In measurement of a set, accuracy is closeness of the measurements to a specific value, while precision is the closeness of the measurements to each other.

Accuracy has two definitions:

More commonly, it is a description of systematic errors, a measure of statistical bias; low accuracy causes a difference between a result and a "true" value. ISO calls this trueness. Alternatively, ISO defines accuracy as describing a combination of both types of observational error above (random and systematic), so high accuracy requires both high precision and high trueness.

Precision is a description of random errors, a measure of statistical variability.

In simpler terms, given a set of data points from repeated measurements of the same quantity, the set can be said to be accurate if their average is close to the true value of the quantity being measured, while the set can be said to be precise if the values are close to each other. In the first, more common definition of "accuracy" above, the two concepts are independent of each other, so a particular set of data can be said to be either accurate, or precise, or both, or neither.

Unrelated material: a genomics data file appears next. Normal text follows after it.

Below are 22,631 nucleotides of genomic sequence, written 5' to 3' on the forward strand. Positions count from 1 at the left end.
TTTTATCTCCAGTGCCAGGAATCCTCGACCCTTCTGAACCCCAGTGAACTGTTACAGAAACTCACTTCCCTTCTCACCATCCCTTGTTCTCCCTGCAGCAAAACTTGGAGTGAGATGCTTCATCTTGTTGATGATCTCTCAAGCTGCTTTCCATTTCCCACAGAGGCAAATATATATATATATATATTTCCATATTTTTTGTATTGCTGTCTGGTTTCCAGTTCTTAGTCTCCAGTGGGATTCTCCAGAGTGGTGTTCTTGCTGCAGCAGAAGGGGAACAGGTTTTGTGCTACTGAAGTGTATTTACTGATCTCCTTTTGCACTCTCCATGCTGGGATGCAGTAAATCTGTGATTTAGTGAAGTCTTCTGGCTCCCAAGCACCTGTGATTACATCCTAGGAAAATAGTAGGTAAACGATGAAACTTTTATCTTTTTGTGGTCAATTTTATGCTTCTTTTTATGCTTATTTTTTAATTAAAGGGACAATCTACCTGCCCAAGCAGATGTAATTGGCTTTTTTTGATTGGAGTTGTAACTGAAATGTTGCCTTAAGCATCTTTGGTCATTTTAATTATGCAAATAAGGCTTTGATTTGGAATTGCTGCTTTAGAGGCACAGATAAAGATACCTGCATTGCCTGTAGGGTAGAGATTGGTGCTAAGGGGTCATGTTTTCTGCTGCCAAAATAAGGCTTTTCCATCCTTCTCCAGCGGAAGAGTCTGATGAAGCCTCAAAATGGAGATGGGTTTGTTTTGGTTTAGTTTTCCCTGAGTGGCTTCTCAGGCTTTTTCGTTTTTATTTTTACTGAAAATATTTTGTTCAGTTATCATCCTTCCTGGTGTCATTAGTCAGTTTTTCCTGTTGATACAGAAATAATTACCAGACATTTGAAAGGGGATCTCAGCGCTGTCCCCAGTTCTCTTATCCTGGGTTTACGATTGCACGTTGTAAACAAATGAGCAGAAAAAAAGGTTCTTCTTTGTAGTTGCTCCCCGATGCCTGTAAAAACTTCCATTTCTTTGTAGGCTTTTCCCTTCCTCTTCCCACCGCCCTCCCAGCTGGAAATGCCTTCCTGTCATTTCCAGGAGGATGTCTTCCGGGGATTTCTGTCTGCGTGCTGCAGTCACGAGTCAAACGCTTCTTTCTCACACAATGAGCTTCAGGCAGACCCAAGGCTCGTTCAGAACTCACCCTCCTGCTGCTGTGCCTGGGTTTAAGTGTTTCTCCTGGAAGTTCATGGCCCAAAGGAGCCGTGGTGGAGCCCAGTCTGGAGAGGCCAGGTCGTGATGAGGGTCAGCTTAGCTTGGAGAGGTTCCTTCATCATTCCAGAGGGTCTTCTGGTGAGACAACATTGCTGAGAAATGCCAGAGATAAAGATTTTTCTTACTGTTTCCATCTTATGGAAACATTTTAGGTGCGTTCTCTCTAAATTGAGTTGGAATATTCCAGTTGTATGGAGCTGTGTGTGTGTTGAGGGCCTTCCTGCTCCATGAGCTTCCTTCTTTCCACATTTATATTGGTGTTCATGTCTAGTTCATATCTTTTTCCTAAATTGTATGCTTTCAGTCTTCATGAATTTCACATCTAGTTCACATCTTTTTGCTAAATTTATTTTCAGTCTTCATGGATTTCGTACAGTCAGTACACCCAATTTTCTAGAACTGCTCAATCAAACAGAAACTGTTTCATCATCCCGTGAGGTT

Narrower Problems:
Incorrect information
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Problem Type:
F: Fuzzy exceptional problems
Date of last update
01.01.2000 – 00:00 CET